Saturday, August 9, 2008
Easy On the Eyes: Brideshead Revisited
“If it could only be like this always,” laments Sebastian in Brideshead Revisited, “always summer, always alone, the fruit always ripe.” Indeed, if only. If only life provided nothing but immaculate afternoons on the stately grounds of an English countryside castle, passion-filled moonlit nights in Venice and heartfelt conversations in tranquil gardens in Morocco. If it did, it would resemble Julian Jerrod’s rendition of Brideshead Revisited, a visually lavish film that offers more to look at than to look into. It’s a nice place to visit for a few hours, full of pristine postcard images from Jess Hall, but it’s not a movie that aches to be remembered.
It’s based, of course, on Evelyn Waugh’s 1945 novel, and the material is known to many thanks to a 1981 miniseries that helped to launch the movie career of Jeremy Irons. But Jerrod’s film marked my introduction to a story that couldn’t help but feel familiar just the same – an England-between-the-wars period piece in which class and religion are foremost concerns, in which the weather always matches the mood and in which the characters wear elegant garments that appear to be wrinkle-proof. The film’s predictability is both a blessing and a curse, on the one hand making the flaws of unconvincingly executed plot twists almost unnoticeable, while on the other preventing the movie from etching a unique identity.
Brideshead Revisited is told from the perspective of Charles Ryder, a man of middle class upbringing who through odd circumstances finds himself swept up into the well-to-do but decidedly unwell lives of the Marchmain/Flyte family. Charles is played by Matthew Goode, who resembles Aidan Quinn circa Legends Of The Fall and whose performance strangely reminds of a cross between Jeff Bridges in Starman and Haley Joel Osment in A.I., albeit with a soothing English accent. By design, Charles is supposed to be an alien in the upper crusty circles of the Marchmain/Flytes, but this couldn’t be what Waugh had in mind. Goode’s Charles seems from another world entirely. He’s robotic. Beyond his character’s voiceover confessions, Goode gives us only the tiniest peephole into Charles’ psyche. And though an early voiceover suggests that Charles’ personality is an amalgam of Marchmain/Flyte imitation, the character hardly exhibits any personality at all. If Brideshead Revisited is meant to reveal a man assuming a new identity, ala The Talented Mr. Ripley, it fails in every respect.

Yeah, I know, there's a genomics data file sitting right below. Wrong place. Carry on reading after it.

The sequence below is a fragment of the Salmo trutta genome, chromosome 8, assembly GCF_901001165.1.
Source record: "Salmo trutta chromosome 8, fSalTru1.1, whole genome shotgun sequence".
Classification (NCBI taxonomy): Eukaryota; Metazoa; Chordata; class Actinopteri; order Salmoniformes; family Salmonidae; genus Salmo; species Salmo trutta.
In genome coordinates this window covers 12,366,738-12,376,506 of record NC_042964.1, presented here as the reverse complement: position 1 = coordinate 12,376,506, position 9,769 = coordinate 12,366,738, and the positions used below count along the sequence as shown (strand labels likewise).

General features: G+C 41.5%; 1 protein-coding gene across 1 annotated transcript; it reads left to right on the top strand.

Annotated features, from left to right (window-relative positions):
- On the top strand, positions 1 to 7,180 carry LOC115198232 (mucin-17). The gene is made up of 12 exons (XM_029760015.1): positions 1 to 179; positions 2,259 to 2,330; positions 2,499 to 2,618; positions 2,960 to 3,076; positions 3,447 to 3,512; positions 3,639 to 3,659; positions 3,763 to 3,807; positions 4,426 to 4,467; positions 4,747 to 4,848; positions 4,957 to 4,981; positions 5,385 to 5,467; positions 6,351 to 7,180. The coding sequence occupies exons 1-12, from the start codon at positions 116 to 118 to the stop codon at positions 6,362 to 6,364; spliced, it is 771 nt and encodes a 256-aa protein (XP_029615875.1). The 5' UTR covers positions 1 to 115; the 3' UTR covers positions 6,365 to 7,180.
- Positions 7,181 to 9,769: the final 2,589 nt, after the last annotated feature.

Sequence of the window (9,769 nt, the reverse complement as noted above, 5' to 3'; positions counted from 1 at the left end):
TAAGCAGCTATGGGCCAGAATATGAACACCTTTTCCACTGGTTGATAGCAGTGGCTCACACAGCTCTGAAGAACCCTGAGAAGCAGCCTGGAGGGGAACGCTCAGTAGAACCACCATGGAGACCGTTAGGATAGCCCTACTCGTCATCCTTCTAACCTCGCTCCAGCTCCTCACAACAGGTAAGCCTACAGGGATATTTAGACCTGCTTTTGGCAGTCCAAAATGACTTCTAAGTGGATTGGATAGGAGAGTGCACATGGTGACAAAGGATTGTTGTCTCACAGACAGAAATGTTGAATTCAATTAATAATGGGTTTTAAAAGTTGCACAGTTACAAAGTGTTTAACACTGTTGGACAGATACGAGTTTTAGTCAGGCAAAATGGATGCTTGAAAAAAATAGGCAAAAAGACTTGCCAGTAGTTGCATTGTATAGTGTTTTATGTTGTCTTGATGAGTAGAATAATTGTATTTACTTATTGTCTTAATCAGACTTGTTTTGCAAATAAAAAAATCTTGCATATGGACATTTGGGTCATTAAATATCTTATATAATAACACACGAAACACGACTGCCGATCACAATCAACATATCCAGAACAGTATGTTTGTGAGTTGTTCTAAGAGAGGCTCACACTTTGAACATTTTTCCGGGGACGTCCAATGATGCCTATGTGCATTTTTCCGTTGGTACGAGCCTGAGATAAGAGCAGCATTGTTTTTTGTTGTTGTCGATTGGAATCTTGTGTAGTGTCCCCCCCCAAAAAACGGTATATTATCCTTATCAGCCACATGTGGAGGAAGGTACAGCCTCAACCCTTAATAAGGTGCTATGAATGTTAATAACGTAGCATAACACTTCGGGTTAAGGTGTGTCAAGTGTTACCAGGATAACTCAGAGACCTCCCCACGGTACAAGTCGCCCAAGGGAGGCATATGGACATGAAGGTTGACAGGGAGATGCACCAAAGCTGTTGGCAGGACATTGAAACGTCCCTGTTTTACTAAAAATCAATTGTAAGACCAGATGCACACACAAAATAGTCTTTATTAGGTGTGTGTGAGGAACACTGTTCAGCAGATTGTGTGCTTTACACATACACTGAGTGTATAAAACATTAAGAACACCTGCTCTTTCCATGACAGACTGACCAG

The good news is that the performances around Goode make up for his blandness. Ben Whishaw’s Sebastian is convincingly needy and lonely, his reliance on extreme self pity serving to illustrate the debilitating effects of an escalating alcohol addiction just as tragically as it acts as a tool to further his abuse. Sebastian’s mostly one-sided affection for Charles is as vulnerable as it is heartfelt, and it’s within this doomed love story that Goode’s blankness actually works to the film’s advantage. When it comes to Charles’ romance with Sebastian’s sister Julia, however, only the inevitability of their affair makes it convincing. Hayley Atwell infuses Julia with as much soul as the screenplay allows. Mostly, though, Julia is a figure of the plot rather than a fleshed out character. Her perfunctory we-shouldn’t-do-this first kiss with Charles would be entirely passionless if not for the romantic reflection of the moonlight off a Venice waterway. If you had any difficulty buying into Atonement’s undying love affair, based on just one night of unleashed passion, you’ll find nothing to hold on to here.
Entirely convincing, though, is Emma Thompson’s performance as Lady Marchmain, the devoutly religious mother of Sebastian and Julia who is quick to identify the impurities of her children. All by itself, Thompson’s stardom provides the necessary weight that the matriarchic character requires, and per usual the actress avoids theatrical excessiveness. Thompson’s performance, though not the best in the film, is so perfect in pitch that it could be easily overlooked. Yet to imagine Meryl Streep, Glenn Close or Judi Dench in the part is to realize all the ways it might otherwise have been overdone. Without a single tantrum or Oscar-baiting scene, Thompson’s Lady Marchmain casts an intimidating, judgmental shadow across the film. The only pity is that Lady Marchmain’s steadfast Catholicism feels like the key to only her own existence until the end of the film when religion suddenly has a stranglehold on the entire story.
But did I mention that Brideshead Revisited is lovely to look at? Considering the medium, that’s worth quite a bit. Save two substandard (and entirely unnecessary) CGI shots of a Titanic-esque ocean liner churning through rough seas, each shot has grandeur. Does the film remain faithful to Waugh’s novel? It couldn’t. Does it live up to the PBS miniseries? I’d bet not. But Jerrod’s adaptation does provide an escape to a more decadent era. The film’s disjointed storytelling fails to deeply offend because the dramatic execution of the plot is almost irrelevant. In Brideshead Revisited love blooms, religion and class struggles loom and eventually things fall apart. Just as we expect. But at least we get to enjoy summer.